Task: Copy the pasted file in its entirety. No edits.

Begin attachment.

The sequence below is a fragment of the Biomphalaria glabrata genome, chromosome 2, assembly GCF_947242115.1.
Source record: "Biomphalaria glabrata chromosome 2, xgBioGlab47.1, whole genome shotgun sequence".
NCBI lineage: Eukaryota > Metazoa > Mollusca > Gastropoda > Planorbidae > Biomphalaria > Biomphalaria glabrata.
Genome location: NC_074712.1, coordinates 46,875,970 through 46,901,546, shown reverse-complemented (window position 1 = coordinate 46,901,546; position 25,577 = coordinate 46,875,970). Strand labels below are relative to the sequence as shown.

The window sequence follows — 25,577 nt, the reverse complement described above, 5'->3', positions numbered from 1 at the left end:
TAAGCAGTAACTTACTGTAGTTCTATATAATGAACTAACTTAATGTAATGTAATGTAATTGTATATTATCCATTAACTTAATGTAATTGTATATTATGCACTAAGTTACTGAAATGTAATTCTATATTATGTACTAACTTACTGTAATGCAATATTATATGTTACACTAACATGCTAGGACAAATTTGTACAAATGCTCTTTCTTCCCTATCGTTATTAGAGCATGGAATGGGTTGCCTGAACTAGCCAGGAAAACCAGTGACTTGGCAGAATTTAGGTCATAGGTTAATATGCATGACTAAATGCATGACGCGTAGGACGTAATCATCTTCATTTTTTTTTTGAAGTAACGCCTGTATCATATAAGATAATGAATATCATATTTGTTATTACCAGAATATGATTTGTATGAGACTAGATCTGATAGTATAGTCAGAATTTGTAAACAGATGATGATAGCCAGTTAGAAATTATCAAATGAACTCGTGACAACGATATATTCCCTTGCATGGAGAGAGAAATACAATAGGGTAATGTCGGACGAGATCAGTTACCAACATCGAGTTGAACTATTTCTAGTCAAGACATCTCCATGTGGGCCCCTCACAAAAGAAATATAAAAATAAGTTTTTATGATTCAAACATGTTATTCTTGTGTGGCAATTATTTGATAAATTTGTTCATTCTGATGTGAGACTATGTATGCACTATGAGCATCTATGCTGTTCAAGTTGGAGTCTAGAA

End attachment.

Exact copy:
The sequence below is a fragment of the Biomphalaria glabrata genome, chromosome 2, assembly GCF_947242115.1.
Source record: "Biomphalaria glabrata chromosome 2, xgBioGlab47.1, whole genome shotgun sequence".
NCBI lineage: Eukaryota > Metazoa > Mollusca > Gastropoda > Planorbidae > Biomphalaria > Biomphalaria glabrata.
Genome location: NC_074712.1, coordinates 46,875,970 through 46,901,546, shown reverse-complemented (window position 1 = coordinate 46,901,546; position 25,577 = coordinate 46,875,970). Strand labels below are relative to the sequence as shown.

The window sequence follows — 25,577 nt, the reverse complement described above, 5'->3', positions numbered from 1 at the left end:
TAAGCAGTAACTTACTGTAGTTCTATATAATGAACTAACTTAATGTAATGTAATGTAATTGTATATTATCCATTAACTTAATGTAATTGTATATTATGCACTAAGTTACTGAAATGTAATTCTATATTATGTACTAACTTACTGTAATGCAATATTATATGTTACACTAACATGCTAGGACAAATTTGTACAAATGCTCTTTCTTCCCTATCGTTATTAGAGCATGGAATGGGTTGCCTGAACTAGCCAGGAAAACCAGTGACTTGGCAGAATTTAGGTCATAGGTTAATATGCATGACTAAATGCATGACGCGTAGGACGTAATCATCTTCATTTTTTTTTTGAAGTAACGCCTGTATCATATAAGATAATGAATATCATATTTGTTATTACCAGAATATGATTTGTATGAGACTAGATCTGATAGTATAGTCAGAATTTGTAAACAGATGATGATAGCCAGTTAGAAATTATCAAATGAACTCGTGACAACGATATATTCCCTTGCATGGAGAGAGAAATACAATAGGGTAATGTCGGACGAGATCAGTTACCAACATCGAGTTGAACTATTTCTAGTCAAGACATCTCCATGTGGGCCCCTCACAAAAGAAATATAAAAATAAGTTTTTATGATTCAAACATGTTATTCTTGTGTGGCAATTATTTGATAAATTTGTTCATTCTGATGTGAGACTATGTATGCACTATGAGCATCTATGCTGTTCAAGTTGGAGTCTAGAA